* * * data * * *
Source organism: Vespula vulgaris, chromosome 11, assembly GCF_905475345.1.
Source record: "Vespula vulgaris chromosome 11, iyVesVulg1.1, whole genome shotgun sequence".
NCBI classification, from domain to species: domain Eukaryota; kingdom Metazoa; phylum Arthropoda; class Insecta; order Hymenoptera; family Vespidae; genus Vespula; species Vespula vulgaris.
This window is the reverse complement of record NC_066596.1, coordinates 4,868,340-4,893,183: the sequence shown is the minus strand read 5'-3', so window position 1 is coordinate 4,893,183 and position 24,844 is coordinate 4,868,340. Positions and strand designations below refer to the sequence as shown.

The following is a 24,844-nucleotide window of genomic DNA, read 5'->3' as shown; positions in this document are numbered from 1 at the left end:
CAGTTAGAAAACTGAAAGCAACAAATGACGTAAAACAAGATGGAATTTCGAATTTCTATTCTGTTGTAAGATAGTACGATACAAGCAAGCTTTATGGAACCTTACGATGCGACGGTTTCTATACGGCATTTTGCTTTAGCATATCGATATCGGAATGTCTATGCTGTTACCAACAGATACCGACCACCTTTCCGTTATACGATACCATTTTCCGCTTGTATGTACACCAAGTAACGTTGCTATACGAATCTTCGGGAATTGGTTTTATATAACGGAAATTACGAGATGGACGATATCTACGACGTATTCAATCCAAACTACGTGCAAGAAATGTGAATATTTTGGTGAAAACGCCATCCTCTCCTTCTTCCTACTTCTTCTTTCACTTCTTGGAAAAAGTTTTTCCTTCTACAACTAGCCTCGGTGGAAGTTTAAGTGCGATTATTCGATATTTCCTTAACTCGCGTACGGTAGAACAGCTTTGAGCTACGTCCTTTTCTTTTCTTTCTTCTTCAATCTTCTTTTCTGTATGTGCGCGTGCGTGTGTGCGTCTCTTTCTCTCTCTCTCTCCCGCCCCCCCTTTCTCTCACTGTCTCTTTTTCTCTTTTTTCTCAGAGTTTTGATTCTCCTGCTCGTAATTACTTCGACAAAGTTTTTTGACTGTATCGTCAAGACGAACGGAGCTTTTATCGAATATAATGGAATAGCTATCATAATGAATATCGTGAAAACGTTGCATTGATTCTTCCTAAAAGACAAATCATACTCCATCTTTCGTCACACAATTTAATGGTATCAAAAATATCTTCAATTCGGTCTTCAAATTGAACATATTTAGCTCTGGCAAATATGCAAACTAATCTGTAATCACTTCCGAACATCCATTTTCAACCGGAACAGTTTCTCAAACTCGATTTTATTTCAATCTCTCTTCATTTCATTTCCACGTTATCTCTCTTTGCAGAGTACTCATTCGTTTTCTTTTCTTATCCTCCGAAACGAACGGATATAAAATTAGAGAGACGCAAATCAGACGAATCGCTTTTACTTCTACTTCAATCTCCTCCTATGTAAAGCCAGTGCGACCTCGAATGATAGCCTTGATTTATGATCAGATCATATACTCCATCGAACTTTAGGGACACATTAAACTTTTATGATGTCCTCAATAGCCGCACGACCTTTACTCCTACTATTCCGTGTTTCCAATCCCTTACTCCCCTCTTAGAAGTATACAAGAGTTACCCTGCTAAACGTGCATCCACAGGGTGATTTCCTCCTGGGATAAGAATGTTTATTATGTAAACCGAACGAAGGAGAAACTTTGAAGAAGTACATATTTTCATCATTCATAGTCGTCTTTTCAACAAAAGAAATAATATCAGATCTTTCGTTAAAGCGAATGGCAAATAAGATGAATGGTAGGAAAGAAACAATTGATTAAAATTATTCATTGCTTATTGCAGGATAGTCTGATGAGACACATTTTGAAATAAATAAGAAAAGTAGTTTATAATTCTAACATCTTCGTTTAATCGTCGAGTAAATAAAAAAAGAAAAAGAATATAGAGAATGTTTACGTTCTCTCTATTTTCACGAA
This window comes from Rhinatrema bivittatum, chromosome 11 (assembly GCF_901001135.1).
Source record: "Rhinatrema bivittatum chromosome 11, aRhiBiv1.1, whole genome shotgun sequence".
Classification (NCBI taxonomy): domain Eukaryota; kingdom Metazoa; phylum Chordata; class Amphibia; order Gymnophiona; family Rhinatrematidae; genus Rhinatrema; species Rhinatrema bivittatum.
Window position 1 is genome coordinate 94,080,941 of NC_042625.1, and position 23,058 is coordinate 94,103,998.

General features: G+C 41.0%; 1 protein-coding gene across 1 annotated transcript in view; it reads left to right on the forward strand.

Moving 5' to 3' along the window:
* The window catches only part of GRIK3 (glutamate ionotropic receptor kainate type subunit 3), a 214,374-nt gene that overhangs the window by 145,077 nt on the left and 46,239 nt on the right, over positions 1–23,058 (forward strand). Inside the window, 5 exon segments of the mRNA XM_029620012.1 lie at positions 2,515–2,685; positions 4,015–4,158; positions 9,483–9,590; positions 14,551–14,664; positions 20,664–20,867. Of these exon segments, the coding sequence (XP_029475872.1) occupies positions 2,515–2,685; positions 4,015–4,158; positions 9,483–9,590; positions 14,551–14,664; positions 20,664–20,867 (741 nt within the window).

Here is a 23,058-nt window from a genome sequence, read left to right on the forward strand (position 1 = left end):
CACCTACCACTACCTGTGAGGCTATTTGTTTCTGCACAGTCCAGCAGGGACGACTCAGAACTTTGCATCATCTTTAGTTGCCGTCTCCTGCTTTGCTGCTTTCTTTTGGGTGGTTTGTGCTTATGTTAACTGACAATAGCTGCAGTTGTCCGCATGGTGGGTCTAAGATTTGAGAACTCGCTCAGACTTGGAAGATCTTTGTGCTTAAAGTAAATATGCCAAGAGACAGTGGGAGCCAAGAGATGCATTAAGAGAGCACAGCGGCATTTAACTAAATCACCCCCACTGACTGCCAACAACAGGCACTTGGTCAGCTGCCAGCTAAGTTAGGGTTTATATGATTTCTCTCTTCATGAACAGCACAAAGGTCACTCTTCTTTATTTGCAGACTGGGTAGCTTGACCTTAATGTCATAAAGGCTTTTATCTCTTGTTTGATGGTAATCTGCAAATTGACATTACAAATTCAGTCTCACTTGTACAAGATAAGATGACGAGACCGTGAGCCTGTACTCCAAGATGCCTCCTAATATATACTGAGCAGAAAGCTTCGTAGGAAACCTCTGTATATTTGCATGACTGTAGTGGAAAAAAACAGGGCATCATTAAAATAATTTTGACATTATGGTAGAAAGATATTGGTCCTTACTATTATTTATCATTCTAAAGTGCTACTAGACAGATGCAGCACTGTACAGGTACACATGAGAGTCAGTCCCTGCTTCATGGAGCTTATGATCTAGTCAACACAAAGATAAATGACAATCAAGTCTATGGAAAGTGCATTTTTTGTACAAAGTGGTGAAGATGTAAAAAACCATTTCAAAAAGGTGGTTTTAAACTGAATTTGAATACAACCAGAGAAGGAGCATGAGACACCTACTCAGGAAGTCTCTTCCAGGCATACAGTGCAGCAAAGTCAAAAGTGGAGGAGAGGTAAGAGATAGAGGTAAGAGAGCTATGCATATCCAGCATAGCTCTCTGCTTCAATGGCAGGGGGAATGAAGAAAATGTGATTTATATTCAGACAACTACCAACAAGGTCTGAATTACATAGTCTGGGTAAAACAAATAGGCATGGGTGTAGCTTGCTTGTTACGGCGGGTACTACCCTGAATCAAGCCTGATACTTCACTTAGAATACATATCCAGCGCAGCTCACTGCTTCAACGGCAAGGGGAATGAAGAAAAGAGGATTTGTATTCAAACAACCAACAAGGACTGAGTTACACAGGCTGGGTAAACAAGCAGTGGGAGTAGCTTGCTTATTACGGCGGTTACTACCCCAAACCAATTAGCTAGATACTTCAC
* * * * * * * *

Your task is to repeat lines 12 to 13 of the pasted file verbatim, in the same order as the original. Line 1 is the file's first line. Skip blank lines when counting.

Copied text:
Moving 5' to 3' along the window:
* The window catches only part of GRIK3 (glutamate ionotropic receptor kainate type subunit 3), a 214,374-nt gene that overhangs the window by 145,077 nt on the left and 46,239 nt on the right, over positions 1–23,058 (forward strand). Inside the window, 5 exon segments of the mRNA XM_029620012.1 lie at positions 2,515–2,685; positions 4,015–4,158; positions 9,483–9,590; positions 14,551–14,664; positions 20,664–20,867. Of these exon segments, the coding sequence (XP_029475872.1) occupies positions 2,515–2,685; positions 4,015–4,158; positions 9,483–9,590; positions 14,551–14,664; positions 20,664–20,867 (741 nt within the window).